Thursday, April 5, 2018

A to Z Challenge - E is for Enlistment and DEP

Enlisted servicemembers do the hands-on work of the military. They need at least a high school diploma (a GED may or may not be sufficient).

Officers are the managers of the military. Most officer programs require a college degree at minimum, and are very competitive. Many officers have master's or higher degrees.

Before you visit your local recruiter, be sure you meet the minimum qualifications for serving in the US Armed Forces. Some qualifications are required by all five services:

-You must be a U.S. citizen or resident alien.
-You must be at least 17 years old (17-year old applicants require parental consent).
-You must (with very few exceptions) have a high school diploma.
-You must pass a physical medical exam.

For each branch, there are slightly different enlistment requirements:

Age:  17 – 27/39 [depending on branch]
Height:  58 - 80 inches for Army, wider range for Navy
Weight minimum: 91-173 pounds for Army male, depending on height
Weight maximum:  250 at 80 inches, Army male, depending on height
Maximum body fat:  20-25%, depending on age
If you don't meet the height/weight standards but your body fat is acceptable, you can still enlist.
ASVAB test scores
background screening
physical and mental health screening

Individuals going onto active duty Navy enlist first into the DEP [Delayed Entry Program].  In the Army it's called the Future Soldiers Program. This is an actual enlistment into the inactive reserves, with an agreement to report for active duty (to ship out to boot camp) at a specific time in the future. Under current regulations, one can remain in the DEP for up to 365 days.

For the Navy [my son was in the Navy], there are two phases to the delayed entry program. First is the training phase. During this phase, you attend meetings with others who are set to join the Navy. You are also provided study materials and learn the basic knowledge needed about the Navy, including rank systems and ceremonies and drills. You gain essential insight to life in the Navy and have a chance to build relationships with others who are joining. The second phase involves being tested on the information you have learned. As a recruit, you are tested on individual subjects and not on everything at once.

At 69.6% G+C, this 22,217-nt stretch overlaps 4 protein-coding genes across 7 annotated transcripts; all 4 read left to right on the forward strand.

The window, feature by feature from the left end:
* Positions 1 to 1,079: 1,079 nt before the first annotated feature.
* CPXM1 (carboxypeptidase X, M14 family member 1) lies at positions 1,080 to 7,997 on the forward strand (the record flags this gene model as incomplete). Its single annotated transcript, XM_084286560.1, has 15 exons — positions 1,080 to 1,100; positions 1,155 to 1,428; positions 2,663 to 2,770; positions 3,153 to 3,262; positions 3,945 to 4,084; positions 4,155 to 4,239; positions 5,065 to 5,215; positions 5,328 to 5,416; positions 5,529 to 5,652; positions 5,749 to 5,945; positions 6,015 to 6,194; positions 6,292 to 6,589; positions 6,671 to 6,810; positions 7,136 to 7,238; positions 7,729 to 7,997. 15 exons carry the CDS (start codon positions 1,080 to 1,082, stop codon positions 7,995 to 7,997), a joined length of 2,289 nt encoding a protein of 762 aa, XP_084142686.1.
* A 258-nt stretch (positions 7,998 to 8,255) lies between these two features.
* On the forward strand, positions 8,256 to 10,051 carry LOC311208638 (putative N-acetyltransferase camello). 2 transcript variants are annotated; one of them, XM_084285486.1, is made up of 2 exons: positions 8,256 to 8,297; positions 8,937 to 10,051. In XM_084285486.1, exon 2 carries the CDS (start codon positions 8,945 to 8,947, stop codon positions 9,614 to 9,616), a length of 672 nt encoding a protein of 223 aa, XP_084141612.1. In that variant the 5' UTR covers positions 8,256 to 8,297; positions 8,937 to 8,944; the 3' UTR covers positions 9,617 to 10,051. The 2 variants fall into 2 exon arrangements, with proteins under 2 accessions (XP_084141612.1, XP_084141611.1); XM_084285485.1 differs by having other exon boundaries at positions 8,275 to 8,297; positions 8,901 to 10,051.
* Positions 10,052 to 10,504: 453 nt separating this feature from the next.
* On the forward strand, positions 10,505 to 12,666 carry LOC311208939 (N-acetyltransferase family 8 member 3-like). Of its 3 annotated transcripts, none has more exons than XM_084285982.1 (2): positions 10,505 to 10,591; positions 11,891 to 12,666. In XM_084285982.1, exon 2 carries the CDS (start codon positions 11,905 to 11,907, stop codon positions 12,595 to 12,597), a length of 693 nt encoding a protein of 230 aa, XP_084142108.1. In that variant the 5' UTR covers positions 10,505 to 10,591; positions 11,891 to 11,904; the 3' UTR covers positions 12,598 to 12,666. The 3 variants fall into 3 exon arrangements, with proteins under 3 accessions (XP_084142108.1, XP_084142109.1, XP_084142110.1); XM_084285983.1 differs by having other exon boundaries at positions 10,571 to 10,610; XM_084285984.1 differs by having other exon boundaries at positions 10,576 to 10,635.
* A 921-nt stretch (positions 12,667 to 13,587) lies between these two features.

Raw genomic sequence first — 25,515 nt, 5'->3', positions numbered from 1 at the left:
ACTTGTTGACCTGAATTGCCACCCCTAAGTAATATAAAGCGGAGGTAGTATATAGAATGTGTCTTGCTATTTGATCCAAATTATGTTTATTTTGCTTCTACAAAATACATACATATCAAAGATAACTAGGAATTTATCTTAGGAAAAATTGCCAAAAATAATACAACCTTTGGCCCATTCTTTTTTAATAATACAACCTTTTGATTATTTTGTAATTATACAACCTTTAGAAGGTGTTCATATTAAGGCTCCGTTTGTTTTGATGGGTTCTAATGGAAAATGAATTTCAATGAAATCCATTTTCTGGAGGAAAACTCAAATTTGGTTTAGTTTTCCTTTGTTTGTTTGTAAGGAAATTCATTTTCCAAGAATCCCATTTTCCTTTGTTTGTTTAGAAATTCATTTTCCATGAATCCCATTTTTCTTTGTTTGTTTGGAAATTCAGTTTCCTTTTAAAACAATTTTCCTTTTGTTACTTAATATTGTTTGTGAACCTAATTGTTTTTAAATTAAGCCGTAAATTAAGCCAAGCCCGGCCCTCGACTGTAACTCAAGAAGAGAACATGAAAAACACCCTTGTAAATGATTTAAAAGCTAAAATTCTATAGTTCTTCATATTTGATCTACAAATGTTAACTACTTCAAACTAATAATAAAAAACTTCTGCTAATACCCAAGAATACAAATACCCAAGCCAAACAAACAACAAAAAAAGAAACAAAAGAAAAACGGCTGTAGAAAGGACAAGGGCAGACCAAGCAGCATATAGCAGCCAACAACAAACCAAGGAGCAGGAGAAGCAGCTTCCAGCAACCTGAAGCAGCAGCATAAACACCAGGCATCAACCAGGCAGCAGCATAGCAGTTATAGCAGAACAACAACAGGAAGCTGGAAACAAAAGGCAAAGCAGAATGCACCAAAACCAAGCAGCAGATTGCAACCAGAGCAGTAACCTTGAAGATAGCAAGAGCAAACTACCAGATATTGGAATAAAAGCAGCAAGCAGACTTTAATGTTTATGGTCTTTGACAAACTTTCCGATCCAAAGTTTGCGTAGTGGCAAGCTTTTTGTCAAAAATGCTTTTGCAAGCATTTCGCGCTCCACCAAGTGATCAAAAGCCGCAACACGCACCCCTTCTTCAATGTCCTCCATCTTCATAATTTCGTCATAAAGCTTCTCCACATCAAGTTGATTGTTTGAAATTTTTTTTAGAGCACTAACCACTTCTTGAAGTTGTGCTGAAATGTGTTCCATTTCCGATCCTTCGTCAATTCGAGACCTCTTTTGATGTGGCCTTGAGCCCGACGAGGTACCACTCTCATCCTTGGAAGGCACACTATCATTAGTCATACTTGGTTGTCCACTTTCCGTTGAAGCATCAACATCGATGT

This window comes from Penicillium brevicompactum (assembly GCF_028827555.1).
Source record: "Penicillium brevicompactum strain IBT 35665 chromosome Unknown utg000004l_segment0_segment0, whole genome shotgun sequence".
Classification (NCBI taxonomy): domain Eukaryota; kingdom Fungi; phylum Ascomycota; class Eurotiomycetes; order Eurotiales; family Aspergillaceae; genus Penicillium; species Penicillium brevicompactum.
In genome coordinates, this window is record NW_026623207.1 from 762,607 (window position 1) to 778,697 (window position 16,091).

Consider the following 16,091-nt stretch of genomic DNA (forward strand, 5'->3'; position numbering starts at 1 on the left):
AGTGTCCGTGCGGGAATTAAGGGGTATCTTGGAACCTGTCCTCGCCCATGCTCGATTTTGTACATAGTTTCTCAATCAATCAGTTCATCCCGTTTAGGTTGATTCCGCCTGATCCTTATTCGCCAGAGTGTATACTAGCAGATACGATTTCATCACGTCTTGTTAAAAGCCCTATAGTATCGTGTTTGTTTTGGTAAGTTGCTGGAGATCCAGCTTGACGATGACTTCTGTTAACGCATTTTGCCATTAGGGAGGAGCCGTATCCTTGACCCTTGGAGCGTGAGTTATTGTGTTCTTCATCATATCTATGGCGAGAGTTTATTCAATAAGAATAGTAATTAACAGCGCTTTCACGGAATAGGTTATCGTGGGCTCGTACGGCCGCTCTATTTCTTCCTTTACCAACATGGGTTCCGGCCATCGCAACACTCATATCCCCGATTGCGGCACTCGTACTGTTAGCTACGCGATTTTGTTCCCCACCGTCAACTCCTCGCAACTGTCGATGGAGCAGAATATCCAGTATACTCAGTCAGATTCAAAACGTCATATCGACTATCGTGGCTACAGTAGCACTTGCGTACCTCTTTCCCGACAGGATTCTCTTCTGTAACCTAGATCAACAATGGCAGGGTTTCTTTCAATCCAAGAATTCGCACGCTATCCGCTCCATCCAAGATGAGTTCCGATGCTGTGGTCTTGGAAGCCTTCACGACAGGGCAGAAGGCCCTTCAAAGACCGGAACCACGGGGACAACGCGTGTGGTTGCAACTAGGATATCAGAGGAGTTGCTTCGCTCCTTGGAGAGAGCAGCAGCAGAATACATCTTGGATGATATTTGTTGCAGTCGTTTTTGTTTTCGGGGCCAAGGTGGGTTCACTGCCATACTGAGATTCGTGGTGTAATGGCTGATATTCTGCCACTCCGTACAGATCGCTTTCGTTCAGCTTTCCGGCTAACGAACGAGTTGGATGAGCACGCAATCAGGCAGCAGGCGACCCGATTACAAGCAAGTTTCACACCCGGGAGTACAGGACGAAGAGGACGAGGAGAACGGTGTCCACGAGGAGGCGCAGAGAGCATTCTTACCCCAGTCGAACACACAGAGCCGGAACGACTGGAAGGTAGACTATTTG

DEP pamphlet [yes my son had to memorize all of this while he was in DEP]

What's next for F?
F is for Fitness.  What's with all that PT [physical training]?  How many push-ups are required?  Would YOU qualify?  Come back tomorrow and find out!


  1. Pretty similar to Oz (although I didn't convert the imperial measurements to confirm). Not sure if the military here still does, but it used to use BMI as the weight criteria. When The Hub was posted to recruitment for a while, he realised how that didn't work. An Olympic weightlifter came in, pure muscle according to The Hub, but failed the BMI and was excluded from joining. No flexibility to allow for "outliers" on the BMI scale.

    1. My son is tall and rail-thin. He still got in. Seems odd that Oz doesn't accept an olympic weightlifter.

  2. I have four generations of enlisted navy men in my family. Weekends In Maine

    1. Congratulations! I thank them for their service.

  3. 91 pounds! I've eaten a dish of spaghetti (sans meatball) that weighed that much. I would've lost the over/under bet on that one.

    1. Some days I think I have one leg that weighs that much =)

  4. Sounds very complex, I had no idea there were so many stages or requirements.
    Tasha's Thinkings - Movie Monsters

    1. Yep, it's not just "any warm body that shows up" like I've sometimes heard.